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Past exhibitions

Poetry Library Open Day 2011 | 13-Nov-11

Sunday 13 November saw the Poetry Library host its annual Open Day. This day-long event  in St. Paul's Pavilion was a fantastic opportunity for visitors to gain an insight into the diverse collection held within the library. To display this variety, books were grouped into 13 unique categories. Themes ranged from 'New Books' and 'Staff Picks' to 'DIY Poetry' and 'Precocious Poets'; the latter section highlighted young poets ranging from Minou Drouet to Caroline Bird. A great draw to the Open Day was the opportunity to view many items from the library's Rare Books Collection, which are normally only available by request. This was a chance for visitors to see some of the most unique items held in the library.

For those not familiar with the library it was a chance to rediscover old favourites and also learn about lesser known or new writers. Library staff even selected five of their top picks which included Kathleen Graber's, The Eternal City, Christopher Reid's, The Widowers Dozen and Leslie Scalapino's, Considering How Exaggerated Music Is'. One visitor wrote that Staff Picks proved particularly useful as she'd 'never known what to look at in the library'.

Guests were particularly drawn to the 'Poetry Parnassus' table. In this section 26 poets from 26 different countries each had a book showcasing their work. This was done alphabetically which meant the journey began in Algeria with Soleiman Adel Guemar, weaved through Greece with Yannis Ritsos and ended in Zambia Stacy Tuthill.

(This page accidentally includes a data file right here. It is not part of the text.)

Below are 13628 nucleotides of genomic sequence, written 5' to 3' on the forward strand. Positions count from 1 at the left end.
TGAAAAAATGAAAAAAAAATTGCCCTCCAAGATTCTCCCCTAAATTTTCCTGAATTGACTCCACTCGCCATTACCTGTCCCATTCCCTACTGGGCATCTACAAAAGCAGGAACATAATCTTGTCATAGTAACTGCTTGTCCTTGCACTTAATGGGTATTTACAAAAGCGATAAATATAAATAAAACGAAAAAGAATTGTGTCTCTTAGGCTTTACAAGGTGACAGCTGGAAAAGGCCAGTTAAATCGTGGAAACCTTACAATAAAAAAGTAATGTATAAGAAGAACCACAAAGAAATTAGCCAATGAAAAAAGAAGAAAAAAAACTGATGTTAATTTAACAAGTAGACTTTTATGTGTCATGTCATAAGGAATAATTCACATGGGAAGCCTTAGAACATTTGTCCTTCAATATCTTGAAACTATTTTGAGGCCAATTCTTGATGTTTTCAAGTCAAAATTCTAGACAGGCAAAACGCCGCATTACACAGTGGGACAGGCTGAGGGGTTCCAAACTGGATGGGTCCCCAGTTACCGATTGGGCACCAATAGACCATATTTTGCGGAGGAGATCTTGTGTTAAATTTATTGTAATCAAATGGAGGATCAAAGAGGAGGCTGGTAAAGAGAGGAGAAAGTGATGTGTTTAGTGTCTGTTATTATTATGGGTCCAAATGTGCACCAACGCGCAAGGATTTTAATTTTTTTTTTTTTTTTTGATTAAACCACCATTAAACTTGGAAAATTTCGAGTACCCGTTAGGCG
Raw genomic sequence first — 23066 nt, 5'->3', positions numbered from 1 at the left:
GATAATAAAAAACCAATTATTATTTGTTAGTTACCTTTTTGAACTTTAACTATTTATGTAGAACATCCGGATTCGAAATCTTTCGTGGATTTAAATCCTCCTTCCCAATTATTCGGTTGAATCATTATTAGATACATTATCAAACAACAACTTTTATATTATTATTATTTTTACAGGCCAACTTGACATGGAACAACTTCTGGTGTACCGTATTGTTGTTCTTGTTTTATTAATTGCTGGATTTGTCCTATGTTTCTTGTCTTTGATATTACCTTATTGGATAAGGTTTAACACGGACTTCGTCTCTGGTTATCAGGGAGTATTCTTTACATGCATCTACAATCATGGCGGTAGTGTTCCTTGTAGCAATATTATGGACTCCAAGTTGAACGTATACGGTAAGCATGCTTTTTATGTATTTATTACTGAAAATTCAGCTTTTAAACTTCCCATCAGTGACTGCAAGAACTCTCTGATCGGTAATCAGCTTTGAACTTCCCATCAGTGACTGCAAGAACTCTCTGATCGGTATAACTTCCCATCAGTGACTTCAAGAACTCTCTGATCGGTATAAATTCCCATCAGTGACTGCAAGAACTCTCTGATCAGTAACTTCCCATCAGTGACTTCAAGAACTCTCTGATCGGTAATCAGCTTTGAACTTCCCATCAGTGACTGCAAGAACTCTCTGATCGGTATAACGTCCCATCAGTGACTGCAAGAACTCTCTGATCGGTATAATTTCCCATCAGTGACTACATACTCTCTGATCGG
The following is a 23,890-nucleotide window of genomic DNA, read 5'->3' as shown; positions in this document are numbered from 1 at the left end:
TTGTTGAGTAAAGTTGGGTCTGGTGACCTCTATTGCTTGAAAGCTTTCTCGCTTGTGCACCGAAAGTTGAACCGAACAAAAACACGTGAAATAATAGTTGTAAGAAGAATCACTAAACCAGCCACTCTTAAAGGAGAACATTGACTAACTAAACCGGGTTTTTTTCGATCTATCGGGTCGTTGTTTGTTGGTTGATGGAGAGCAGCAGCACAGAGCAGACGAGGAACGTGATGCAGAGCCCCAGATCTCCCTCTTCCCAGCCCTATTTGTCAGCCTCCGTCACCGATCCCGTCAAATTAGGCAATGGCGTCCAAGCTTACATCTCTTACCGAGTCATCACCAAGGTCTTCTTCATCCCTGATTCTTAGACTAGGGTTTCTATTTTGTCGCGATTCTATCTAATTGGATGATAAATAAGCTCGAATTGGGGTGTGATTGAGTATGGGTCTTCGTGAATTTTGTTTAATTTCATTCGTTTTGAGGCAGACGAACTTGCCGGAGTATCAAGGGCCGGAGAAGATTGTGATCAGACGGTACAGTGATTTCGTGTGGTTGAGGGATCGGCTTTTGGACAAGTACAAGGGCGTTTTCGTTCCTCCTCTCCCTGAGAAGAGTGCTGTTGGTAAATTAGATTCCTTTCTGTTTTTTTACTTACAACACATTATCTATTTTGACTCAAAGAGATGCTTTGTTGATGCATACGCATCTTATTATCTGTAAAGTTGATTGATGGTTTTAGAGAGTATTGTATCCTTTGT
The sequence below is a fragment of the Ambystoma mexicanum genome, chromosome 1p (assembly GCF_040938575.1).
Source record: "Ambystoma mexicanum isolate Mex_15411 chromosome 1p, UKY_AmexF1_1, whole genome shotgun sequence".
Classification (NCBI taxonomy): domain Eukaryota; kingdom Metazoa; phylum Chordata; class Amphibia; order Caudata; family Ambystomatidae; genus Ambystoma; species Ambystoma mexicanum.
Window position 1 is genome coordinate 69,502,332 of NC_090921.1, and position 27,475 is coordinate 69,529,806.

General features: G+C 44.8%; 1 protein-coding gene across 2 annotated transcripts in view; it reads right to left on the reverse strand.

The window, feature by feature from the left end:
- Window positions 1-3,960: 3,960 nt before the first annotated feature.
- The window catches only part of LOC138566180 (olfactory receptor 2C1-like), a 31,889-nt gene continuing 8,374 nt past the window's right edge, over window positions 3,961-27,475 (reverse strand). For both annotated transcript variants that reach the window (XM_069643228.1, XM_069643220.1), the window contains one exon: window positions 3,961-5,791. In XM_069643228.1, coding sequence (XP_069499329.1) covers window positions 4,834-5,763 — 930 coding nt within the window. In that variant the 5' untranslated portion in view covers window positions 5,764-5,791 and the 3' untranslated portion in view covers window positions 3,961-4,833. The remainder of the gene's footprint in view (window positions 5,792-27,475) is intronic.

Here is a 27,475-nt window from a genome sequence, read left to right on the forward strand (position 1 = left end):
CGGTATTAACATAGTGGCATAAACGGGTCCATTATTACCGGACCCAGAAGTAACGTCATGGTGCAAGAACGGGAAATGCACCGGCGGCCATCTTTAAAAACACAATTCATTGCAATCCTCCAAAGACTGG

Another interesting section was 'And Also a Poet'. This highlighted the work of figures who we wouldn't immediately think of as poets. One of the most surprising voices was Tracey Emin, whose work appeared in an early issue of Magma. Screenwriter Jimmy McGovern (Cracker and The Lakes), and novelist Nicole Krauss all wrote pieces which were shown at the Open Day. Even all three of the original Never Mind the Buzzcocks team- Mark Lemarr, Phill Jupitus, and Sean Hughes, have work which can be found within the library.Similarly, the 'Poetry They Wrote' section highlighted the poems of Agatha Christie, and Dorothy L. Sayers, both of whom are more commonly known for writing compelling crime fiction. Comparative links can clearly be made between the two genres.

Lastly, for sports enthusiasts, there were also a surprising number of anthologies dedicated to the beautiful game. The special highlight in this section was Gosh it's Tosh, a collection of poems written by veteran footballer John Toshack, with Kevin Keegan providing a foreword.

Visitor feedback for the day was very positive. One visitor wrote that the day was 'fascinating' and several wrote that they had discovered many new things about their favourite poets.

:: View the event slide show ::

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